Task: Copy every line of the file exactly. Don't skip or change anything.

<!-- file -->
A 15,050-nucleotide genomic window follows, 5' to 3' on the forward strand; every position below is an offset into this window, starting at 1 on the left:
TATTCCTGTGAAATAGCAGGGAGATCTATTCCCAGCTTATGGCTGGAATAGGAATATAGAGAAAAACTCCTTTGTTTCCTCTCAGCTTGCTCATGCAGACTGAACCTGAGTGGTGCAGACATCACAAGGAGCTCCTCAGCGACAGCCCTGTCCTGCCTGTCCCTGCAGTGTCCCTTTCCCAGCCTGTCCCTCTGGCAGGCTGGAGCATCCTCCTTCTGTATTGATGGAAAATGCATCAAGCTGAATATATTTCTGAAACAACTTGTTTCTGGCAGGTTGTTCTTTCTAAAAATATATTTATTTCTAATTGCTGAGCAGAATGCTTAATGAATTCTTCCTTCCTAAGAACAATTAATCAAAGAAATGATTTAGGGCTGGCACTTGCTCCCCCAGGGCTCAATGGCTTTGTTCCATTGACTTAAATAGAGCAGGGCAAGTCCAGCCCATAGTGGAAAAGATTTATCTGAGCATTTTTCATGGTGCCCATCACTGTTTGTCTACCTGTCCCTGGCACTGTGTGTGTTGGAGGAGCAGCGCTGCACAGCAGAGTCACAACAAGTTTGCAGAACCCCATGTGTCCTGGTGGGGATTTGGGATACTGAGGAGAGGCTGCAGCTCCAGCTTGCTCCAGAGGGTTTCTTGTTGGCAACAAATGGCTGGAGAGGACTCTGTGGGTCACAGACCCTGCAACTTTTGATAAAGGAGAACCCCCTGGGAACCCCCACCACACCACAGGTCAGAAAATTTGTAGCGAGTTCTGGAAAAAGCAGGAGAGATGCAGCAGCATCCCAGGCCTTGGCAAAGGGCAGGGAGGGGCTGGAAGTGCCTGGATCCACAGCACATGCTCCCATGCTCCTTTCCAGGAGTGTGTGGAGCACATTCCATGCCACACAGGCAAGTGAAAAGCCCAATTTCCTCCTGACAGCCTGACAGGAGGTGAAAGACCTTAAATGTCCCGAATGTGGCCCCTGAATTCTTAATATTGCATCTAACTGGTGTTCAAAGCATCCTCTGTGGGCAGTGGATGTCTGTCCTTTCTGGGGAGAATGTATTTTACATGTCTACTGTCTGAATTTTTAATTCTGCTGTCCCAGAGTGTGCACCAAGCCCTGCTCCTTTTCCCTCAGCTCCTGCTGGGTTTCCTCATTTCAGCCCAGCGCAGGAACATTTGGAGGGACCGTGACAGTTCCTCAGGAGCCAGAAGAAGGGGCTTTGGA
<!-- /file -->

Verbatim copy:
A 15,050-nucleotide genomic window follows, 5' to 3' on the forward strand; every position below is an offset into this window, starting at 1 on the left:
TATTCCTGTGAAATAGCAGGGAGATCTATTCCCAGCTTATGGCTGGAATAGGAATATAGAGAAAAACTCCTTTGTTTCCTCTCAGCTTGCTCATGCAGACTGAACCTGAGTGGTGCAGACATCACAAGGAGCTCCTCAGCGACAGCCCTGTCCTGCCTGTCCCTGCAGTGTCCCTTTCCCAGCCTGTCCCTCTGGCAGGCTGGAGCATCCTCCTTCTGTATTGATGGAAAATGCATCAAGCTGAATATATTTCTGAAACAACTTGTTTCTGGCAGGTTGTTCTTTCTAAAAATATATTTATTTCTAATTGCTGAGCAGAATGCTTAATGAATTCTTCCTTCCTAAGAACAATTAATCAAAGAAATGATTTAGGGCTGGCACTTGCTCCCCCAGGGCTCAATGGCTTTGTTCCATTGACTTAAATAGAGCAGGGCAAGTCCAGCCCATAGTGGAAAAGATTTATCTGAGCATTTTTCATGGTGCCCATCACTGTTTGTCTACCTGTCCCTGGCACTGTGTGTGTTGGAGGAGCAGCGCTGCACAGCAGAGTCACAACAAGTTTGCAGAACCCCATGTGTCCTGGTGGGGATTTGGGATACTGAGGAGAGGCTGCAGCTCCAGCTTGCTCCAGAGGGTTTCTTGTTGGCAACAAATGGCTGGAGAGGACTCTGTGGGTCACAGACCCTGCAACTTTTGATAAAGGAGAACCCCCTGGGAACCCCCACCACACCACAGGTCAGAAAATTTGTAGCGAGTTCTGGAAAAAGCAGGAGAGATGCAGCAGCATCCCAGGCCTTGGCAAAGGGCAGGGAGGGGCTGGAAGTGCCTGGATCCACAGCACATGCTCCCATGCTCCTTTCCAGGAGTGTGTGGAGCACATTCCATGCCACACAGGCAAGTGAAAAGCCCAATTTCCTCCTGACAGCCTGACAGGAGGTGAAAGACCTTAAATGTCCCGAATGTGGCCCCTGAATTCTTAATATTGCATCTAACTGGTGTTCAAAGCATCCTCTGTGGGCAGTGGATGTCTGTCCTTTCTGGGGAGAATGTATTTTACATGTCTACTGTCTGAATTTTTAATTCTGCTGTCCCAGAGTGTGCACCAAGCCCTGCTCCTTTTCCCTCAGCTCCTGCTGGGTTTCCTCATTTCAGCCCAGCGCAGGAACATTTGGAGGGACCGTGACAGTTCCTCAGGAGCCAGAAGAAGGGGCTTTGGA